29, Undrafted

30-39

2

37, 30

(Average = 33.5)

25, 29

(Average = 27)

13, 195

(Average = 104)

 

Defensemen

Ultimate Career High in Points

Total Number Who Achieved That Career High

Prior Career High in Points

Age in Playoff Breakout Season

Entry Draft Selection (Overall Pick)

60+

1

2 (but in only 2 total games)

21

43

50-59

3

25, 23

(Average = 24)

20, 23

(Average – 21.5)

9, 106

(Average = 57.5)

40-49

1

26

31

164

30-39

3

29, 25

(Average = 27)

23, 23

(Average = 23)

40, 79

(Average = 59.5)

20-29

3

21, 22, 17

(Average = 20)

27, 27, 30

(Average = 28)

4, 48, 168

(Average = 73.3)

10-19

1

16

36

138

 

Some specific conclusions drawn from this data are as follows:

Age

Age seems to matter to at least some extent in terms of whether a playoff breakout might ultimately lead to future fantasy success.

Four of the five forwards who were over age 25 when they broke out ended up not reaching the 60-point mark (or at least not yet), and the lone age 26+ forward who did ultimately reach 60+ (Valtteri Filppula) actually had 16 points in 23 playoff games at age 25, just missing out on qualifying at that age. Also, no forward who broke out at age 23 or younger failed to eventually score at least 50+ points.

For defensemen, the two (P.K. Subban and Dougie Hamilton) who broke out while they were under age 23 went on to major success, and each defenseman who was younger than 27 managed 30+ points at least once. The only odd apple was Stephane Robidas, who broke out at 31 and later went on to post 41 points, although for what it’s worth his high among his other full seasons was only 30.

Draft Spot

As far as draft spot correlating to success rate, the data was far from clear cut.

For forwards, the success rate actually increased as average draft position dropped. But as you can see, the overall data was very close. It is notable that among the seven forwards who ultimately posted 60+ points, the five (Giroux, Roy, Turris, Brassard, Lucic) selected in the top 50 overall went on to establish their career high (to date) within two seasons of their playoff breakout. Thus, such players might pay dividends quicker, but also might be more at risk of peaking early.

For defensemen, the earlier – on average – they were drafted the more likely they ultimately found better fantasy success. But again, the data was pretty close.

Prior Career High

With respect to whether a skater’s prior career high was predictive of future success, no breakout forward went on to post 60+ points without having scored 40+ points prior to his playoff breakout. However, several players who didn’t ultimately reach the 60+ mark had hit 40+ before breaking out, so it’s apparently not a determinative factor. On the defenseman side, there was no clear-cut data.

What This Means for 2015, 2016, and 2017 Playoff Breakout Performers

For forwards, things look better for Jakob Silfverberg, Robby Fabbri, Alex Killorn, Jonathan Drouin, and Jake Guentzel (all were 25 or younger when breaking out) than for Colin Wilson (age 26) or Nick Bonino (age 28). It’s also notable that Drouin, Fabbri, and Silfverberg were drafted within the top 50. however, the only two who could still post 60+ points within two seasons of their playoff breakout are Drouin and Fabbri, who, along with Guentzel, were actually age 23 of younger when they broke out.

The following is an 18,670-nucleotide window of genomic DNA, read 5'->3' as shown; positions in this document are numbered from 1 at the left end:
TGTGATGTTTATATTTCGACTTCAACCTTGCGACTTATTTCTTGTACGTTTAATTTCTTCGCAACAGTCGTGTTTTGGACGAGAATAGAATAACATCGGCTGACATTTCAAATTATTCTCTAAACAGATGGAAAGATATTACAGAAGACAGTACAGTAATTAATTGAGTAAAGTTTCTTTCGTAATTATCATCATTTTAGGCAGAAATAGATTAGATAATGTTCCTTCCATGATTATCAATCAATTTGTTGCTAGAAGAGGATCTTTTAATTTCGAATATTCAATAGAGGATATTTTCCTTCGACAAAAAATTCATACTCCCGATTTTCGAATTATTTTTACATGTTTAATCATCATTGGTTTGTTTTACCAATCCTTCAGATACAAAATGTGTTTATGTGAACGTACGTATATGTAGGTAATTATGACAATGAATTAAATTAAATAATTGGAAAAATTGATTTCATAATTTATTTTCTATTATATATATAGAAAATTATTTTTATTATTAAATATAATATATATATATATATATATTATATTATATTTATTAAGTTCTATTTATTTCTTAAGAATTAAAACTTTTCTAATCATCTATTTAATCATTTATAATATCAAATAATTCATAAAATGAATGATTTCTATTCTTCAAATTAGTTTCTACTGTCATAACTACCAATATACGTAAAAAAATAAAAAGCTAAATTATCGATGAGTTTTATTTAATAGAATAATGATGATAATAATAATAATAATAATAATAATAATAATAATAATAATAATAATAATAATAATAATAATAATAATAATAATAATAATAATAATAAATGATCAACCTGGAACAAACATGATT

Lastly, none of Silfverberg, Fabbri, Drouin or Guentzel posted 40+ points in a regular season before breaking out, so that doesn’t bode well for them being huge home run successes, although for what it’s worth Guentzel did have his 33 points in only 40 games for a scoring pace well above 40. Overall, it’s Guentzel, Drouin, and Fabbri who seem to have the most factors working in their favor for translating a postseason breakout into fantasy success. But none has all factors working in his favor.

For defensemen, there’s only Shea Theodore and Joel Edmundson who broke out within the last three playoff campaigns. Fortunately for Theodore and poolies who own him, he meets the under-23 age criteria that has aligned with d-men who ultimately score 50+ points. Of course it’s not that simple, but nevertheless something to definitely keep in mind. As for Edmundson, he's 23 and based on the type of style he plays plus the depth chart in St. Louis he's unlikely to be a big time scorer. However, this run during the playoffs could be a preview of him ultimately becoming a 30+ point rearguard, which, when combined with his multi-cat prowess, could be a big asset in certain leagues.

UPCOMING GAMES

Mar 31 - 19:03 WSH vs TOR
Mar 31 - 19:03 CAR vs BOS
Mar 31 - 19:03 T.B vs OTT
Mar 31 - 19:03 PIT vs N.J
Mar 31 - 19:03 NYI vs MIN
Mar 31 - 20:03 STL vs DET
Mar 31 - 20:03 CHI vs MTL
Mar 31 - 21:03 CGY vs WPG
Mar 31 - 21:03 COL vs ARI
Mar 31 - 21:03 EDM vs VGK
Mar 31 - 22:03 L.A vs S.J

STARTING GOALIES

  • No data at this moment.

HOT PLAYERS

  Players Team GP G A P
EVGENI MALKIN PIT 5 4 7 11
ADAM FOX NYR 4 1 6 7
JAKUB VORACEK PHI 6 0 10 10
NATHAN MACKINNON COL 5 2 6 8
MIKA ZIBANEJAD NYR 29 25 19 44
NIKITA KUCHEROV T.B 24 16 20 36
KEVIN FIALA MIN 11 9 7 16
KYLE CONNOR WPG 7 8 2 10
EVANDER KANE S.J 7 5 5 10
RYAN NUGENT-HOPKINS EDM 17 8 16 24

LINE COMBOS

  Frequency EDM Players
32.7% LEON DRAISAITL TYLER ENNIS KAILER YAMAMOTO
27.3% ZACK KASSIAN CONNOR MCDAVID RYAN NUGENT-HOPKINS
8.8% ALEX CHIASSON JUJHAR KHAIRA JAMES NEAL